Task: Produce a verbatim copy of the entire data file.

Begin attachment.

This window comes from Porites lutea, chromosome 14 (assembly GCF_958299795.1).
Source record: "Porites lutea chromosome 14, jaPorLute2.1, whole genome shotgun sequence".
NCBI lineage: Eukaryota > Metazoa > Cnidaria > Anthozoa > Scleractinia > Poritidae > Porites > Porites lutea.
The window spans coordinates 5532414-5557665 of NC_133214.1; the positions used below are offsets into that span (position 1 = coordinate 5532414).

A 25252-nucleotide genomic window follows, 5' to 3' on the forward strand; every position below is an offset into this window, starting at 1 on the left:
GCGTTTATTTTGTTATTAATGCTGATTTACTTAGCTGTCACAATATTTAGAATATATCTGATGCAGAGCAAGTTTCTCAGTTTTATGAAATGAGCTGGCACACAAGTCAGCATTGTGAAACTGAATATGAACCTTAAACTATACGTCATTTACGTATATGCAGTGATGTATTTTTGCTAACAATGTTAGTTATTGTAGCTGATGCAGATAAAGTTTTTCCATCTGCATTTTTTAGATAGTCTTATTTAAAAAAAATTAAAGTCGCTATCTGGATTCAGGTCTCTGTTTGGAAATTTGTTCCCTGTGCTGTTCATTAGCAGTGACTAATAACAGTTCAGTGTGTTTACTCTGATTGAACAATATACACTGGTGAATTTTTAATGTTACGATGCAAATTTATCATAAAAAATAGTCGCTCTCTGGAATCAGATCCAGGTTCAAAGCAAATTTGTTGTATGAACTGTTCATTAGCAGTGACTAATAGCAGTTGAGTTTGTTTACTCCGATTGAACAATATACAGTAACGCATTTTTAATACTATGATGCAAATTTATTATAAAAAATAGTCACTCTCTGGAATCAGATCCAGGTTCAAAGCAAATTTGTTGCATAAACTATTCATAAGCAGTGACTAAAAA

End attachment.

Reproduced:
This window comes from Porites lutea, chromosome 14 (assembly GCF_958299795.1).
Source record: "Porites lutea chromosome 14, jaPorLute2.1, whole genome shotgun sequence".
NCBI lineage: Eukaryota > Metazoa > Cnidaria > Anthozoa > Scleractinia > Poritidae > Porites > Porites lutea.
The window spans coordinates 5532414-5557665 of NC_133214.1; the positions used below are offsets into that span (position 1 = coordinate 5532414).

A 25252-nucleotide genomic window follows, 5' to 3' on the forward strand; every position below is an offset into this window, starting at 1 on the left:
GCGTTTATTTTGTTATTAATGCTGATTTACTTAGCTGTCACAATATTTAGAATATATCTGATGCAGAGCAAGTTTCTCAGTTTTATGAAATGAGCTGGCACACAAGTCAGCATTGTGAAACTGAATATGAACCTTAAACTATACGTCATTTACGTATATGCAGTGATGTATTTTTGCTAACAATGTTAGTTATTGTAGCTGATGCAGATAAAGTTTTTCCATCTGCATTTTTTAGATAGTCTTATTTAAAAAAAATTAAAGTCGCTATCTGGATTCAGGTCTCTGTTTGGAAATTTGTTCCCTGTGCTGTTCATTAGCAGTGACTAATAACAGTTCAGTGTGTTTACTCTGATTGAACAATATACACTGGTGAATTTTTAATGTTACGATGCAAATTTATCATAAAAAATAGTCGCTCTCTGGAATCAGATCCAGGTTCAAAGCAAATTTGTTGTATGAACTGTTCATTAGCAGTGACTAATAGCAGTTGAGTTTGTTTACTCCGATTGAACAATATACAGTAACGCATTTTTAATACTATGATGCAAATTTATTATAAAAAATAGTCACTCTCTGGAATCAGATCCAGGTTCAAAGCAAATTTGTTGCATAAACTATTCATAAGCAGTGACTAAAAA